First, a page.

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The Role of Telemedicine in Patient Care

By Elizabeth Kwo, MD MBA – Senior CoverMD Contributing Editor


In this article, Dr. Kwo looks at the growing role of telemedicine in patient care. Telemedicine is often used when referring to internet medicine, online consultations or interstate medicine. It has moved from a concept to a reality in many practices throughout the United States.

Online patient care is growing rapidly through telemedicine

Healthcare professionals can now provide medical care through interactive audiovisual media, a rapidly growing category of medicine known as “Telemedicine”. It is a term that includes electronic medical record keeping and health information technology and encompasses three main categories:

  • Remote Monitoring
    Simply put, remote monitoring includes technology that can scrutinize a patient’s blood pressure or heart rate and notify providers when additional medical attention is required.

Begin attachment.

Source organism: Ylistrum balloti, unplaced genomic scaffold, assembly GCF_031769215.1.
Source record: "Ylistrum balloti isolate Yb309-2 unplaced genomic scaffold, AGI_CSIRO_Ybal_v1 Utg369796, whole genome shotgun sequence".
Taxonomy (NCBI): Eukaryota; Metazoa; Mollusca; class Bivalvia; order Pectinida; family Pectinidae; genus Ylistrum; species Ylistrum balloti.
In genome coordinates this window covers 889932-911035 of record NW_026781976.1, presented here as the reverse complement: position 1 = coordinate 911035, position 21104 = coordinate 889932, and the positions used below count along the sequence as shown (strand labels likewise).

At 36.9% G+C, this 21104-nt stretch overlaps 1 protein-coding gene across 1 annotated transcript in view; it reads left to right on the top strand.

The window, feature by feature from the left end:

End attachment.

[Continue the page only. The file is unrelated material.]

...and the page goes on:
• Store-and-Forward
    Store-and-forward involves patient data such as lab values or imaging that is compiled and retrieved at a later date.
  • Interactive Services
    Interactive telemedicine allows medical providers to communicate with patients in real-time such as through online communication.

Interactive telemedicine can have a positive impact on a patient’s medical experience

A patient's medical experience is dramatically affected by interactive telemedicine

Of these three categories, the patient medical experience is dramatically affected by interactive telemedicine. Patients who are less mobile (such as seniors or patients bedridden from a surgery) or patients residing in isolated areas can be seen immediately online. Instead of scheduling appointments in advance, or traveling to see physicians, patients can interact with physicians via video conferencing.